January 14, 2000
Further Information Please Contact:
Daniel Cruise or Curt Cultice (202-482-3809)
Secretary Aaron Urges Japan to Take
Further Action on Public Construction
Los Angeles, California
Late Thursday, the U.S. told Japan more needed to be done to open
its public construction market to U.S. firms. U.S. Under Secretary
of Commerce for International Trade, David L. Aaron and Japanese
Foreign Ministry Director-General, Shotaro Oshima both participated
in the first-ever high-level 'out of cycle' review of the U.S.-Japan
public works agreements. At the conclusion of the talks Aaron
said that while some progress was made, much remained to be done.
On a positive note both sides agreed to continue
the US-Japan Construction Cooperation Forum. The first forum in
October began the process of promoting more joint ventures between
U.S. and Japanese companies. Japan also agreed to review bidding
criteria which have historically limited U.S. access to its market.
"These are positive but small steps," Aaron said.
"I am eager to see more results emerge from the Construction Cooperation
Forum process," he added.
Aaron pointed out that last year American companies
were only awarded $50 million (0.02%) worth of contracts in Japan's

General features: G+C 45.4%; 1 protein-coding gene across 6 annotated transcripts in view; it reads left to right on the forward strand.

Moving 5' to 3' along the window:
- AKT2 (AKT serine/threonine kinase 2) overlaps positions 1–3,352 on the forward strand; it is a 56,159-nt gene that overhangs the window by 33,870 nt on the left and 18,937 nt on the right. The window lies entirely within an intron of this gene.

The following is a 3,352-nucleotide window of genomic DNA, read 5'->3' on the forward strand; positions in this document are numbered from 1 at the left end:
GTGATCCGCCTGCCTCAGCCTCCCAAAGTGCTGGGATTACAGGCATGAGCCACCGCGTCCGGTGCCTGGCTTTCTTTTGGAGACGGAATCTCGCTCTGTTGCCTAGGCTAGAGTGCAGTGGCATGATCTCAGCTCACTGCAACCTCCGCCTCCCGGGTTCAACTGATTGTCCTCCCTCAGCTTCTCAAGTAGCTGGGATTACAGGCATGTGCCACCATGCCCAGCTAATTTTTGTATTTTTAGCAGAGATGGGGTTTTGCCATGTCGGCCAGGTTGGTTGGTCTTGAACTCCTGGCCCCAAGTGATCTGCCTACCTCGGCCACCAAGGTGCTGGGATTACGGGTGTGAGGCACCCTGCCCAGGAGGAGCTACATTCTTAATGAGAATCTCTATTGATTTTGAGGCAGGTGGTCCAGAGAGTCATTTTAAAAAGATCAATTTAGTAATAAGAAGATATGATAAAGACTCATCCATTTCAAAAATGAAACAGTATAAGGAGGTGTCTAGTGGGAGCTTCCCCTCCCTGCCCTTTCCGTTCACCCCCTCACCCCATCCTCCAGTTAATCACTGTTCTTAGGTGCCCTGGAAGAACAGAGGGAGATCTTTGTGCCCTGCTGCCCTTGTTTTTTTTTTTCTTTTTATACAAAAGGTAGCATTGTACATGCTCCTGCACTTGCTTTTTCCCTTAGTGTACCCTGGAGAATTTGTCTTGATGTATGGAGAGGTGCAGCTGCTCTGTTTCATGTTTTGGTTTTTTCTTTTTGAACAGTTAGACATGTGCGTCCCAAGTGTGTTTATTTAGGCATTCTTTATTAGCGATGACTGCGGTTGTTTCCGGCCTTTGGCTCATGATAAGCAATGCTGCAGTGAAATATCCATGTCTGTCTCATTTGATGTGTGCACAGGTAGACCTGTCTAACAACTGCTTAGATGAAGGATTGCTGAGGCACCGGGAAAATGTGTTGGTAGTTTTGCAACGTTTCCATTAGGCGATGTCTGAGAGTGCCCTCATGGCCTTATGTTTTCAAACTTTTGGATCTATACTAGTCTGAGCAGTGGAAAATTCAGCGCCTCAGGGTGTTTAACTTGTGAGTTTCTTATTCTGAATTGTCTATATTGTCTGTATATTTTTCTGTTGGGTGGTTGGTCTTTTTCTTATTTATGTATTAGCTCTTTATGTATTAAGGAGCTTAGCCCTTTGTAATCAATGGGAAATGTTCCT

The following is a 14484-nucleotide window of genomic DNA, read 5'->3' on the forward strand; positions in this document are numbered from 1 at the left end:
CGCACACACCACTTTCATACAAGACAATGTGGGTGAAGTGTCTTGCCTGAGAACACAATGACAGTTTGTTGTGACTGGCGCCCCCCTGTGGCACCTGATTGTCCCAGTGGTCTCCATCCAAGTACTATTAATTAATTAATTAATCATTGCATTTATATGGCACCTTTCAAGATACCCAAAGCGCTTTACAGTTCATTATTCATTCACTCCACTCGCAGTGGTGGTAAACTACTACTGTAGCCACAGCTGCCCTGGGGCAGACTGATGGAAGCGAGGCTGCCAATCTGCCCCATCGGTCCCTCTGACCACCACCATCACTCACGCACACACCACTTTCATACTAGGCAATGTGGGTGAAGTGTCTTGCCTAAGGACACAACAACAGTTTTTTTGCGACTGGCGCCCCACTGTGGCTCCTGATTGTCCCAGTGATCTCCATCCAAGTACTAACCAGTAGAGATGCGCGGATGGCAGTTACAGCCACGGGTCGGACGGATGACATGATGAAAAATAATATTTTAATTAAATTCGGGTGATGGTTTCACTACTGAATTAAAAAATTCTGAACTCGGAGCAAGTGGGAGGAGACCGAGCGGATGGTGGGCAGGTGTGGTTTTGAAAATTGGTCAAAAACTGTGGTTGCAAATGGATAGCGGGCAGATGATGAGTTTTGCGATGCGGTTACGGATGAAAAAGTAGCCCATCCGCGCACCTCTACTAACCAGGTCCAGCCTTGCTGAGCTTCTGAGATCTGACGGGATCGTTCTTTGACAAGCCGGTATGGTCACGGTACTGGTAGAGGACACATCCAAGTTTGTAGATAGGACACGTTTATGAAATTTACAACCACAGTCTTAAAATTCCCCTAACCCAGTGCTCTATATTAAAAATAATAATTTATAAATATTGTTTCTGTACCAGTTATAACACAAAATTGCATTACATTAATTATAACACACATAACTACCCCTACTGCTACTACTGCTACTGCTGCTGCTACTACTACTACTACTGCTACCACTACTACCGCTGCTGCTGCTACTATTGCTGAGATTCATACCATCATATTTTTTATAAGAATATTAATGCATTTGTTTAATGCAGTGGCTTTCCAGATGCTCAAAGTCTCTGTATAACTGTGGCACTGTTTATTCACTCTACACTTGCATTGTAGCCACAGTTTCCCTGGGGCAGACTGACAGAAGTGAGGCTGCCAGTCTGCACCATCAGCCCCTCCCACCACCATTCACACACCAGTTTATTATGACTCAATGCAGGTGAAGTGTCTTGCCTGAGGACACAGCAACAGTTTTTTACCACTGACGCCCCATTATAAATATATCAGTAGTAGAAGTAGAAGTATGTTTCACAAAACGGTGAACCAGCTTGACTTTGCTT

$250 billion public works market. And so far this year, U.S. firms
have been awarded a mere 15 design/consulting and construction
contracts valued at only $40 million.
"I am withholding final judgment until we see the
results for the entire Japanese fiscal year which ends in March,"Aaron
said. "I, once again, urged my Japanese counterparts to award
more design/consulting and construction contracts to U.S. firms,"
Aaron also called for the elimination of serious
restrictions limiting the ability of U.S. firms to enter into
joint ventures. This practice has been keeping U.S. firms from
participating in numerous contracts.
"The bottom line remains that, proportionally, Japanese
firms do twelve times as much public construction business in
the United States as U.S. firms do in Japan even though U.S. firms
are the most competitive in the world. This is obviously unsatisfactory
and has to change," Aaron concluded.